The panel had already imposed seven of the 10 sanctions on the Bristol pit bull and its owner Josh Brightman, following the the first hearing last year. At that time, Mr. Brightman was ordered to keep Buster muzzled and leashed when off his Baker Street property, micro-chip and register the dog, display a “vicious dog” sign on his property, notify police if the dog gets loose, and pay a fine.
On Wednesday, a panel consisting of Bristol police Sgt. Julie Veader, Special Agent Joe Warzycha with the Rhode Island Society for the Prevention of Cruelty to Animals, and Portsmouth Animal Control Officer Ariel Fisher, further fined Mr. Brightman, and now required Buster to be muzzled anytime he leaves his house.“I get that he’s out with the dog when the dog is outside, but I’m taking your word on that,” said Officer Warzycha. “But we don’t have eyes in the back of our head. He could get loose and bite someone.”
The panel was convened to address an Aug. 28 incident wherein Buster allegedly attacked a postal carrier, which essentially stopped mail delivery to that street for a week.
Mr. Brightman, along with seven supporters, showed up to Wednesday’s hearing, held at the Bristol Police Department.
Derek Cobb, the postal carrier who alleged he was attacked by Buster, was also present.
Mr. Cobb told the panel that he had parked his mail truck on a nearby street and walked to Baker Street to deliver the mail, a route he’s had for about six weeks. As he delivered mail to 6 Baker, he approached the next home, 8 Baker, and saw Buster out of the corner of his eye trot down the steps of 10 Baker.
“I saw him come off the porch, and I was just like, hey buddy what are you doing out?” Mr. Cobb said. “He then started to growl, show his teeth, and the fur on his back and shoulders stood up.”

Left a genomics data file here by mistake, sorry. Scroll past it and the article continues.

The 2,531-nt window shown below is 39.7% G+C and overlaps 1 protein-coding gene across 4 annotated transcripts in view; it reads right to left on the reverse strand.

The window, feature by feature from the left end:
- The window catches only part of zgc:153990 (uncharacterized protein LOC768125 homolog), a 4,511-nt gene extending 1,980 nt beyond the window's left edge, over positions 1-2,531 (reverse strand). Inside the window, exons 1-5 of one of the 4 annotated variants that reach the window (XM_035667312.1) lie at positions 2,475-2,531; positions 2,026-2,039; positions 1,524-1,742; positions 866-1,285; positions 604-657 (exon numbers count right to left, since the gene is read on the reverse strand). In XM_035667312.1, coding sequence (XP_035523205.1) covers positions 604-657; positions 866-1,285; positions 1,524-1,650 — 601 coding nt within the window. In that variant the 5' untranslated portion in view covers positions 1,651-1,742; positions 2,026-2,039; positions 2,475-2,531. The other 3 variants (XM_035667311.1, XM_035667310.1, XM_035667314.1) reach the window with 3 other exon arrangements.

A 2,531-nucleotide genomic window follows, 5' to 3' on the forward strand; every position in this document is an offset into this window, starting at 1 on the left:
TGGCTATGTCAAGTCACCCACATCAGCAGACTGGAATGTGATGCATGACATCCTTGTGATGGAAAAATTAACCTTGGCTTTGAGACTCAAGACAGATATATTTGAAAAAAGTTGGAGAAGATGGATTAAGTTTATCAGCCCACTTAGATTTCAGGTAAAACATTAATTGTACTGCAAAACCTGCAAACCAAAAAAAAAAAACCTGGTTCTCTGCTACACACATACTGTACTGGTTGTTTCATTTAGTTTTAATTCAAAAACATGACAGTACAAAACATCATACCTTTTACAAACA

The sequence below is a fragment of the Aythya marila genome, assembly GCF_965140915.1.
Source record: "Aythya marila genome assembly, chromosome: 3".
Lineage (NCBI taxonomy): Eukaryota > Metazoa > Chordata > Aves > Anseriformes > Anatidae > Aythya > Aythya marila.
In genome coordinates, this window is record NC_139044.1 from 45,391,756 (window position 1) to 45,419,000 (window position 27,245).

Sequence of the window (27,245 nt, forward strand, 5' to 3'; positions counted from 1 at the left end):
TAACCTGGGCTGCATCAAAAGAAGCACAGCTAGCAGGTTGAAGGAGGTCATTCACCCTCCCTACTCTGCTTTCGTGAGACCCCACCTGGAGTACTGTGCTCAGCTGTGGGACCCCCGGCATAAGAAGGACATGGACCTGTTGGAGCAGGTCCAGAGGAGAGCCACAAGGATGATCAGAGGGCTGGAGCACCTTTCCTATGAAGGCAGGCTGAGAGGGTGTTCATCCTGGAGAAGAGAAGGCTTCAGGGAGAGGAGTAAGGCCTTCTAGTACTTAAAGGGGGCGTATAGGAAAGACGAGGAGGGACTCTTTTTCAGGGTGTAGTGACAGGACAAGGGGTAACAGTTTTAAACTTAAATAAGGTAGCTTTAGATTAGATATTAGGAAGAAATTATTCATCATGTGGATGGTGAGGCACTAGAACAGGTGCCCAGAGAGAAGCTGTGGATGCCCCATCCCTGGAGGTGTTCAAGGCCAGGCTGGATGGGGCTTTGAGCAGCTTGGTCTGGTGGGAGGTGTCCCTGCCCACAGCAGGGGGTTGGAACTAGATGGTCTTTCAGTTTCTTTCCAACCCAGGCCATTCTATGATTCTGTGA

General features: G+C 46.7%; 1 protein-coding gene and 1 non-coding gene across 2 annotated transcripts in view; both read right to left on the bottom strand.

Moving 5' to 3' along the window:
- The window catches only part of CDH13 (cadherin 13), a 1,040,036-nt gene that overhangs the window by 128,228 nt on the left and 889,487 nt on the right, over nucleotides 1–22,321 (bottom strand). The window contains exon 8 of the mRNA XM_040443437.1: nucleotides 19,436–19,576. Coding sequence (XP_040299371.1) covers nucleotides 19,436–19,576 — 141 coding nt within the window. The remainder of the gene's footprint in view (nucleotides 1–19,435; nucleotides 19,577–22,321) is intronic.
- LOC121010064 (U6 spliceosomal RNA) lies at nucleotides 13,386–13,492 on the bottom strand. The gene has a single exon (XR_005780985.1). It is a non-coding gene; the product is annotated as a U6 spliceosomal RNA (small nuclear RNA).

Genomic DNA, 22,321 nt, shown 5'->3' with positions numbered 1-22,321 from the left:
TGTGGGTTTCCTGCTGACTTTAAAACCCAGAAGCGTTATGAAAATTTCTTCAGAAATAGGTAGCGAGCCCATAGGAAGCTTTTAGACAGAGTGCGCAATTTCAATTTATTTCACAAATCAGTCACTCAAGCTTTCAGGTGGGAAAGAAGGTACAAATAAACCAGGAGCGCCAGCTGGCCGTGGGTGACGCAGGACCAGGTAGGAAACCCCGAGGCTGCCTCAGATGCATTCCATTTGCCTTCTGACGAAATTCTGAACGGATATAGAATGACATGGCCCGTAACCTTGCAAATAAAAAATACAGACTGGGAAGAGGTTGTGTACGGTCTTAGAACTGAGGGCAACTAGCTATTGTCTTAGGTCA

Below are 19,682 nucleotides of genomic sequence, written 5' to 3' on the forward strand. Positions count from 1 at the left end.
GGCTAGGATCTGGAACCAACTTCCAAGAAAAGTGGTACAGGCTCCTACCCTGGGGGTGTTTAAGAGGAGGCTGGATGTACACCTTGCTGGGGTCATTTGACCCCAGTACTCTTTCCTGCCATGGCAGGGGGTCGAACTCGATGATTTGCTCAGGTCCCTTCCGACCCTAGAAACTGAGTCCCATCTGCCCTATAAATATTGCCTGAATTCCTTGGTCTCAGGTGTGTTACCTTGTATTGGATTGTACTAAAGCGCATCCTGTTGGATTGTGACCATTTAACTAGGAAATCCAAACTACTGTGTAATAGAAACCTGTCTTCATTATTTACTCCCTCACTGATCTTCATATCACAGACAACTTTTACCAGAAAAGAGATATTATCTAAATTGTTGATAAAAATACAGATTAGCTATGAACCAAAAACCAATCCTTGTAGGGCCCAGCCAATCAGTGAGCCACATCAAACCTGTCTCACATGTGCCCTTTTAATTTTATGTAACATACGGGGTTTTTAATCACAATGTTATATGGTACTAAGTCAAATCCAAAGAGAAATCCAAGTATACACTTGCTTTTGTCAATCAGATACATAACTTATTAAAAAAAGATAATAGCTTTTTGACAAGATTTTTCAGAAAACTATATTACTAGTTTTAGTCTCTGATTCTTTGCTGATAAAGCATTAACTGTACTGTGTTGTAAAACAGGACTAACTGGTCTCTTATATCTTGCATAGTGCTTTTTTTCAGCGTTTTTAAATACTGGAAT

Mr. Cobb said he shouted at the dog on three separate occasions, each time Buster would continue to walk toward him after looking behind him. It was the third time that Mr. Cobb took out his pepper spray and shot the dog in the face.
“I felt bad about it too,” he said, adding that he’d been attacked by a dog before.
The dog had gotten loose because Mr. Brightman’s 3-year-old daughter Mya, had opened the front door, looking for her dad. As she did so, Buster pushed past her and ventured outside.
“I heard him barking and looked out the window and saw him standing in the street,” said Nancy Lowney, who has lived in the apartment above Mr. Brightman for the past two years. Mr. Brightman only recently rented the first-floor apartment, about eight months ago.
“I know Buster and am familiar with him, so I didn’t know how he got out,” Ms. Lowney told panelists. “I was going to just run downstairs and keep him in my apartment until (the owners) got home.”
But by the time she reached the driveway, the dog had already been brought inside by Mr. Brightman.
Mr. Brightman had already insured Buster for up to $500,000 voluntarily, and therefor that sanction was not imposed.
“He’s showing responsibility with that,” Sgt. Veader said, “so I don’t think it’s necessary make that a rule.”
Only testimony about the incident was allowed to be heard. No one was allowed to offer comments about the dog’s historical behavior, charisma, or lack thereof.
The post office altered the way it delivers mail to Baker Street as a result of the Aug. 28 incident. Mr. Brightman installed two mailboxes where the property line meets the street, allowing mail delivery from within a mail truck.
“We don’t have to leave the safety of the truck, so coming into contact with another dog is not likely,” Mr. Cobb told panelists.
The panel told those in attendance up front that it would not, and legally could not consider euthanizing Buster because it had not bitten or violently attacked a human.
Mr. Brightman is also not allowed to sell or get rid of Buster, ensuring that the town is able to keep track of the dog. Should Mr. Brightman no longer want Buster, the dog would have to be euthanized.
Buster is only one of two dogs in Bristol deemed “vicious.” The owners of the second dog, also a pit bull, are currently contesting that judgement in district court.